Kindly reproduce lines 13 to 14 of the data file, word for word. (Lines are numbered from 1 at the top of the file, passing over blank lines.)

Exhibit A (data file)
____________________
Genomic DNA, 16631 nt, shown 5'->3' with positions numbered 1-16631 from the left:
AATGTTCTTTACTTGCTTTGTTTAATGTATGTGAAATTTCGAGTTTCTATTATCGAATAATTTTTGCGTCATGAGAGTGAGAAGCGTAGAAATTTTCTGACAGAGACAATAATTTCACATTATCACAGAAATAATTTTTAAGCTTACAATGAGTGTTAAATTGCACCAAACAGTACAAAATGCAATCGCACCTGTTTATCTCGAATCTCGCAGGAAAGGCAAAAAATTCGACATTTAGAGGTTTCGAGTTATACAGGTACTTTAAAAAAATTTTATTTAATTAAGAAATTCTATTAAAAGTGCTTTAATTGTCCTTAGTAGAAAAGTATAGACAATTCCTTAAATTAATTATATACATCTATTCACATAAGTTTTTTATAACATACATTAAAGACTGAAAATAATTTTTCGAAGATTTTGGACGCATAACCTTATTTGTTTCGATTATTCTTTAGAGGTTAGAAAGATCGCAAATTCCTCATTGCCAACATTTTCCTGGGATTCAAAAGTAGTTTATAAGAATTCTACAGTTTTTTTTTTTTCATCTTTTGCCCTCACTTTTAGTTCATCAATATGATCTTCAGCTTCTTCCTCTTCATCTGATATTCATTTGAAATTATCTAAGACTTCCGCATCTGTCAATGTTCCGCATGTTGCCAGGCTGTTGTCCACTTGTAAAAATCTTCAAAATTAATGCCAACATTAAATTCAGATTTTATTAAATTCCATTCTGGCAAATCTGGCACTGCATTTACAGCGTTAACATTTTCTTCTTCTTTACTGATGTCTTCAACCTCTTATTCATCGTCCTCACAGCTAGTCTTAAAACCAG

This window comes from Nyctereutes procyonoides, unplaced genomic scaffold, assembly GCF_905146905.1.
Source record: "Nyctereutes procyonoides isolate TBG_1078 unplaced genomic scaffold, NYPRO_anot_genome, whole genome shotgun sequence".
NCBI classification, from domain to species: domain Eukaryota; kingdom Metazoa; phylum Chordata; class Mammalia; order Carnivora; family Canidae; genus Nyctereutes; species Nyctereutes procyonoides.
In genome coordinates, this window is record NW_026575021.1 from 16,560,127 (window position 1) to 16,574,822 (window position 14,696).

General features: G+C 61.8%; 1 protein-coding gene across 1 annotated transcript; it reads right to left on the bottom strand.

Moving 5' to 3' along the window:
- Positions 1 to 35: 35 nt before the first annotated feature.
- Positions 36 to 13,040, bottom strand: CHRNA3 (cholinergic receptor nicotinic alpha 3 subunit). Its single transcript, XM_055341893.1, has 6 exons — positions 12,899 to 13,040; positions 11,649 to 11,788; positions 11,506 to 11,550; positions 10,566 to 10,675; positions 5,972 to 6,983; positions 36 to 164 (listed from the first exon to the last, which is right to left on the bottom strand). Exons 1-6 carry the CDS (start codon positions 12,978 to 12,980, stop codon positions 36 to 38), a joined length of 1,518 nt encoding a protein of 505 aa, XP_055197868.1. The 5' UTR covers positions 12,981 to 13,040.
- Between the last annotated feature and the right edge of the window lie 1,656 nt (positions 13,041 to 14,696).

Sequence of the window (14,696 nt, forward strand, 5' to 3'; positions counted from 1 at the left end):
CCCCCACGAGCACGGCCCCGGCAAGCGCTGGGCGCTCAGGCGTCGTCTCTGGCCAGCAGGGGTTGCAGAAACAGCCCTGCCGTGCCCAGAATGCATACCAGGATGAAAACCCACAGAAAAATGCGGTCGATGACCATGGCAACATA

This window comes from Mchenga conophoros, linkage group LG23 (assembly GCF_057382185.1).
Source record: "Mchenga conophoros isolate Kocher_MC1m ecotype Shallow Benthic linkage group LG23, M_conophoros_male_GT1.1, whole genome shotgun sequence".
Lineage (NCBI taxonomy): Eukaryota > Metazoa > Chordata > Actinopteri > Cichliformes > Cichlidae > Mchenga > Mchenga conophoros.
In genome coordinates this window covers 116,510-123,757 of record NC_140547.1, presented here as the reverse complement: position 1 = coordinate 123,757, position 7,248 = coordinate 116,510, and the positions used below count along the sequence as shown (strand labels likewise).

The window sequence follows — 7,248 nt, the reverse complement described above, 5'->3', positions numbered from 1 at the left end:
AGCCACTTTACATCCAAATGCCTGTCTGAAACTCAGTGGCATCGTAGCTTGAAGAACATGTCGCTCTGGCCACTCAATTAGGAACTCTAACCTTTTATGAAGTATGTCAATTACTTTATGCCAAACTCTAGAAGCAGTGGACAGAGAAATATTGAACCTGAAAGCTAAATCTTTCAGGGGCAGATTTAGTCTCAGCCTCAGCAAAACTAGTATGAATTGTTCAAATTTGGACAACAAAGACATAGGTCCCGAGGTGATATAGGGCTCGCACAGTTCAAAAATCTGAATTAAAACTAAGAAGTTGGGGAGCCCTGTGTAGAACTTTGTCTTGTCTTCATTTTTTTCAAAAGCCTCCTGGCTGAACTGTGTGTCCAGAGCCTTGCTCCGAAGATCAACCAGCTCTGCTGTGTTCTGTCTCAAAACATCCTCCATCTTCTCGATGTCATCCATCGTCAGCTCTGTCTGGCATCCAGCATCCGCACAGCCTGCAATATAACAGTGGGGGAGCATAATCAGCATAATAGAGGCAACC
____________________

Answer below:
CCCCCACGAGCACGGCCCCGGCAAGCGCTGGGCGCTCAGGCGTCGTCTCTGGCCAGCAGGGGTTGCAGAAACAGCCCTGCCGTGCCCAGAATGCATACCAGGATGAAAACCCACAGAAAAATGCGGTCGATGACCATGGCAACATA

This window comes from Mchenga conophoros, linkage group LG23 (assembly GCF_057382185.1).